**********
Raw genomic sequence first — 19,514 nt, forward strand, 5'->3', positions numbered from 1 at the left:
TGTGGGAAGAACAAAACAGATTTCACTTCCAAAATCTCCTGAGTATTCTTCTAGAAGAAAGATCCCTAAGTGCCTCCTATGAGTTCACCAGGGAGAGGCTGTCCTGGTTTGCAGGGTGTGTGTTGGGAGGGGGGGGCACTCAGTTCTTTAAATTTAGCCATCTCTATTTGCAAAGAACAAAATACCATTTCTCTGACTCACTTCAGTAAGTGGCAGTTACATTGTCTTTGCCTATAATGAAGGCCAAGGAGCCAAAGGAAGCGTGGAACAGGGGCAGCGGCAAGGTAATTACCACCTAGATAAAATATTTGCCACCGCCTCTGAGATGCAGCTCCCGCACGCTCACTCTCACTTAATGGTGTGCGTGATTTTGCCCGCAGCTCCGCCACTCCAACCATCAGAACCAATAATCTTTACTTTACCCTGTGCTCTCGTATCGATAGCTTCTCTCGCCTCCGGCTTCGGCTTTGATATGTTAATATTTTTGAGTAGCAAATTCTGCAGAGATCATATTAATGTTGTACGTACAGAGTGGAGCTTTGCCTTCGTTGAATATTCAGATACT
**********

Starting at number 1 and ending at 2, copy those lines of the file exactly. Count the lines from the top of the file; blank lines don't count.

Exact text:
Raw genomic sequence first — 19,514 nt, forward strand, 5'->3', positions numbered from 1 at the left:
TGTGGGAAGAACAAAACAGATTTCACTTCCAAAATCTCCTGAGTATTCTTCTAGAAGAAAGATCCCTAAGTGCCTCCTATGAGTTCACCAGGGAGAGGCTGTCCTGGTTTGCAGGGTGTGTGTTGGGAGGGGGGGGCACTCAGTTCTTTAAATTTAGCCATCTCTATTTGCAAAGAACAAAATACCATTTCTCTGACTCACTTCAGTAAGTGGCAGTTACATTGTCTTTGCCTATAATGAAGGCCAAGGAGCCAAAGGAAGCGTGGAACAGGGGCAGCGGCAAGGTAATTACCACCTAGATAAAATATTTGCCACCGCCTCTGAGATGCAGCTCCCGCACGCTCACTCTCACTTAATGGTGTGCGTGATTTTGCCCGCAGCTCCGCCACTCCAACCATCAGAACCAATAATCTTTACTTTACCCTGTGCTCTCGTATCGATAGCTTCTCTCGCCTCCGGCTTCGGCTTTGATATGTTAATATTTTTGAGTAGCAAATTCTGCAGAGATCATATTAATGTTGTACGTACAGAGTGGAGCTTTGCCTTCGTTGAATATTCAGATACT